Commentary on Parashat Vayakhel-Pekudei, Exodus 35:1 - 40:38
Does the Torah view the body as a source of holiness or as an impediment to spirituality? Is the physical body and its sexual urges something to suppress or is physicality viewed positively in Jewish sources?
The double Torah portion of Vayakhel-Pekudei describes the building of the holiest place, the mishkan (tabernacle), inhabited by the holiest people, the kohanim (priests). What do these chapters say about the holiness of the body?
The Talmud tells us that one of the first things we are instructed to do in the morning is wash our hands and say the blessing Al Netilat Yadayim. The medieval commentators suggest two approaches to understanding this practice that reflect different perspectives about how to view the physical body. One approach implies that we wash to purify the body, as one may have touched intimate places during the night. The other views washing as sanctifying the physical body, which has the potential to do so much good in the world.
The basis for the second view is found at the end of Vayakhel-Pekudei, which states:
He placed the laver between the Tent of Meeting and the altar, and put water in it for washing. From it Moses and Aaron and his sons would wash their hands and feet; they washed when they entered the Tent of Meeting and when they approached the altar—as the LORD had commanded Moses.
The washing of the hands and feet done by the priests in the tabernacle is also called kedushat yadayim ve’raglayim, the sanctifying of hands and feet. Here, the physical is not considered unholy but rather is highlighted for its potential for holiness. The priests would take a moment to be cognizant of the holy work they were about to do with their hands and feet.
A similar debate unfolds between the well-known rabbis Hillel and Shammai. The Midrash teaches that Hillel once told his students that he was on his way to do a mitzvah. They asked which one and Hillel replied that he was going to use the bathhouse. The students were surprised that Hillel would call this a mitzvah, until he taught them that we must care for our physical bodies, as they were created in the image of God. Shammai, on the other hand, did not believe it was a mitzvah to care for the physical body, which he saw as a burden rather than a blessing.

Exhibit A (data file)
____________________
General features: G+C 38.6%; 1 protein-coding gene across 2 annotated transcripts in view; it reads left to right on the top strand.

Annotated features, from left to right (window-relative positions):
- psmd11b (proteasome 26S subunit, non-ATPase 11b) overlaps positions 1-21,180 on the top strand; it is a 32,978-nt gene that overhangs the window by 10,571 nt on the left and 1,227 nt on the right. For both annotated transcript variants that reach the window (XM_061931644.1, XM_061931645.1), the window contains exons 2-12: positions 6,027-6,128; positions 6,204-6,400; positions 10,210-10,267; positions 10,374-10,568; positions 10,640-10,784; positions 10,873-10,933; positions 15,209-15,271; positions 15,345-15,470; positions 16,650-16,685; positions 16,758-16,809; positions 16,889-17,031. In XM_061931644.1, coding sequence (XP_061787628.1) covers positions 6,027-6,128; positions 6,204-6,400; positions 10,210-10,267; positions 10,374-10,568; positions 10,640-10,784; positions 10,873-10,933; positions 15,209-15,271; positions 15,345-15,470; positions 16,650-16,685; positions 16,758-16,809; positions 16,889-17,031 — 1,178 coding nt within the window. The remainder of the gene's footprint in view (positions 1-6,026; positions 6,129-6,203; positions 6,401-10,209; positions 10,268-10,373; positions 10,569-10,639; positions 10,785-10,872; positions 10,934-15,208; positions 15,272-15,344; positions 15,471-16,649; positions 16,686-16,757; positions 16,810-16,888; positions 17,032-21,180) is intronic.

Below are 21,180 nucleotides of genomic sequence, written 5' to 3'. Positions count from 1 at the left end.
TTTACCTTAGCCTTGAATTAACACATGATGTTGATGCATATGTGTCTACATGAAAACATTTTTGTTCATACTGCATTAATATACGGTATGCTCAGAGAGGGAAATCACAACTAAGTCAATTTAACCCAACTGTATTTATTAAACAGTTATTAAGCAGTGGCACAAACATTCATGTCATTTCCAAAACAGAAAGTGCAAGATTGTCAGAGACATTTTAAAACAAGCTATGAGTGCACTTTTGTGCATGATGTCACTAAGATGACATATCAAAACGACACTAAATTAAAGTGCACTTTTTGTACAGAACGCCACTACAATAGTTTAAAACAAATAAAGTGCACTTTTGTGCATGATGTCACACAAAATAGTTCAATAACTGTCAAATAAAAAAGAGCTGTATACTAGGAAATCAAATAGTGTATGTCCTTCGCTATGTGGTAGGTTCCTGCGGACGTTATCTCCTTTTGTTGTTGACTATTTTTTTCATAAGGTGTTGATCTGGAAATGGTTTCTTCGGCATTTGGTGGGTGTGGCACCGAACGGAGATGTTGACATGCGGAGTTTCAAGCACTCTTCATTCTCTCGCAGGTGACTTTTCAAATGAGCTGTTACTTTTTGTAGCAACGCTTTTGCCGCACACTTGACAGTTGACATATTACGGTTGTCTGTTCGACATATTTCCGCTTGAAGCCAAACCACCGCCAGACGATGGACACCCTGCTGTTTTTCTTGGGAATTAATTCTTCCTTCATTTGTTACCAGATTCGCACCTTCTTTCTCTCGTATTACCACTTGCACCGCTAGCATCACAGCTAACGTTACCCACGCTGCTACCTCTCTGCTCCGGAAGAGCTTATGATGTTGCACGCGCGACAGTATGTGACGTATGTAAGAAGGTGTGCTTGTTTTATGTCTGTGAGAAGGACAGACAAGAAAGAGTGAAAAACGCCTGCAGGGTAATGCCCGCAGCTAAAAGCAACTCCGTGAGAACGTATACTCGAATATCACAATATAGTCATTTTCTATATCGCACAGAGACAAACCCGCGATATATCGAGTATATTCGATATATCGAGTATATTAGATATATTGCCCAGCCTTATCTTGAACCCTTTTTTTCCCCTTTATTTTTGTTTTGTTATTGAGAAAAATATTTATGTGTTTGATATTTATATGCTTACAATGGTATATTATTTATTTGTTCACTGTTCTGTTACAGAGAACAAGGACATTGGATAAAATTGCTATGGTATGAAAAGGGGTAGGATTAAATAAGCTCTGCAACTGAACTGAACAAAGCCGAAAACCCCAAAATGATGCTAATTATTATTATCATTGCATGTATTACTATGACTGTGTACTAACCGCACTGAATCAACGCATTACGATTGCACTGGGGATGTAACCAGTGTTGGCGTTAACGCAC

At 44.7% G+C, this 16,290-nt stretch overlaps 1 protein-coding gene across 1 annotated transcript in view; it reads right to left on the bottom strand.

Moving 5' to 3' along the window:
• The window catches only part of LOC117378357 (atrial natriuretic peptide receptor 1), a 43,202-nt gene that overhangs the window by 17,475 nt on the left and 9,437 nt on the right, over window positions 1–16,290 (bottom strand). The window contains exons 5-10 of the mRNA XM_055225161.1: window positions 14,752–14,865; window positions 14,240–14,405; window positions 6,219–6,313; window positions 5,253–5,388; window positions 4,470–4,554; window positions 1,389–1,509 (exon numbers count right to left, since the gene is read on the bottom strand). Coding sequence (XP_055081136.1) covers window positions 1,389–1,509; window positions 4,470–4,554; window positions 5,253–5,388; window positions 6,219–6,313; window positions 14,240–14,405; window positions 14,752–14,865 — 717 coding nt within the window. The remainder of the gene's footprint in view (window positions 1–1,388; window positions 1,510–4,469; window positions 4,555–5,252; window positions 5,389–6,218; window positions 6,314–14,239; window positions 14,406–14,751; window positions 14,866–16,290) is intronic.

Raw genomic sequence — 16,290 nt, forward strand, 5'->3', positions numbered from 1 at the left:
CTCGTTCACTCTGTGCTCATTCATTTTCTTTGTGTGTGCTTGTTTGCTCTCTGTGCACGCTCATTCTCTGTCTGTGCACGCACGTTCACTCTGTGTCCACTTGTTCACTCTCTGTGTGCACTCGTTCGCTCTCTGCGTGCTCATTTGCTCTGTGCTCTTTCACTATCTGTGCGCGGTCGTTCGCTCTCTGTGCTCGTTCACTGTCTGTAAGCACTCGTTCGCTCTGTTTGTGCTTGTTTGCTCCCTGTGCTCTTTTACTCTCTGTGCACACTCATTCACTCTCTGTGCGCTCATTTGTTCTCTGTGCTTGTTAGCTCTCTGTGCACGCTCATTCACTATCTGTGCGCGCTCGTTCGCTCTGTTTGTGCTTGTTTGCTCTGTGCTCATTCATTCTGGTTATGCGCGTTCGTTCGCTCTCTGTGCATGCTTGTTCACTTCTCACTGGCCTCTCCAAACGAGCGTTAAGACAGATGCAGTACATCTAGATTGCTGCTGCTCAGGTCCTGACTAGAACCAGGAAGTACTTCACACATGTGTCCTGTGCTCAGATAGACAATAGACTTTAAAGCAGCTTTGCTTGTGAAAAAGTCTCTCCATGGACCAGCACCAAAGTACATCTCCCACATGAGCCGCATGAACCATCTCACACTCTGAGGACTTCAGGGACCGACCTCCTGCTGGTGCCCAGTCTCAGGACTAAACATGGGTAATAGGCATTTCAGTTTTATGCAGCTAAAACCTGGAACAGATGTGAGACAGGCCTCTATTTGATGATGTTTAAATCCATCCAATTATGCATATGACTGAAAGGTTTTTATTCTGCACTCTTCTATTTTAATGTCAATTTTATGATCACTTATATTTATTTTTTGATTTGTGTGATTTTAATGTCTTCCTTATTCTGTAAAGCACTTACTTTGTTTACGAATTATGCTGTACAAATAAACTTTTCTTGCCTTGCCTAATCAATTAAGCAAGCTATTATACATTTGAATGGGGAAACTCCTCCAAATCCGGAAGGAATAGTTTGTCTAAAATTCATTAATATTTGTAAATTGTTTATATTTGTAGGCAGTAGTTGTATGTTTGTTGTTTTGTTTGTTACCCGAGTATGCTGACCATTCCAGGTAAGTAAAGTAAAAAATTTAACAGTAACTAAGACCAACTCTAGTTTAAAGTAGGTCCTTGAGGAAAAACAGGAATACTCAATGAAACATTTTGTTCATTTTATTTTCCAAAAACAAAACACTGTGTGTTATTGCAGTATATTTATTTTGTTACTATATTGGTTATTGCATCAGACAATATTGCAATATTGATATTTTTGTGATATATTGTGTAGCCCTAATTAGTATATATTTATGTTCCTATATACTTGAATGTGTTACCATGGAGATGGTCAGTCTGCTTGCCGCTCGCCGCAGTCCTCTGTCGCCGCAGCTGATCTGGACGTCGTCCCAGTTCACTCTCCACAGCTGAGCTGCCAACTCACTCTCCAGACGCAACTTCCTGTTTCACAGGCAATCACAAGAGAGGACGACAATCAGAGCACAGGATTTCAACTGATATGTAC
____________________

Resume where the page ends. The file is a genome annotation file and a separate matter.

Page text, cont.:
The Midrash elaborates on the idea that the physical body is holy with this teaching about the basin from which the priests washed their hands and feet, which the Torah tells us was made from the “mirrors of the women.” Why was the sink specifically made from them? In folklore, mirrors are often associated with an over-emphasis on physicality and beauty that leads to downfall. Think of the stories of Snow White or Narcissus. In Vayakhel-Pekudei the mirrors reflect a more balanced message. Rashi, citing the Midrash, explains that these mirrors were used by the Israelite women in Egypt to beautify themselves for the purpose of seducing their husbands, who were enslaved and had lost all hope in the future. The women persuaded the men to be intimate as a symbol of faith that God would redeem them all.
When the women wished to donate these mirrors to the mishkan, Moses at first declined, thinking that these mirrors were associated with the base and unholy physical act of sexuality. But God corrects Moses, saying: “Accept them! These are dearer to me than all the other contributions.”
The message of Vayakhel-Pekudei is clear: Holiness is not meant to suppress our physicality. Rather, the way we use our bodies is the path to holiness. The sexual act, when done respectfully, can and should be an act of holiness. We sanctify our hands each morning to signify the potential we have to use our hands and feet for positive purposes in the world.
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About the Author: Karen Miller Jackson is a certified morah l’halakha, Jewish educator and writer who teaches at Matan. She is the creator of #PowerParsha (a brief dvar Torah disseminated weekly via social media), host of the Eden Center podcast “Building Ourselves through the Parsha,” and founder of Kivun l’Sherut, a guidance program for religious girls. She lives in Ra’anana, Israel.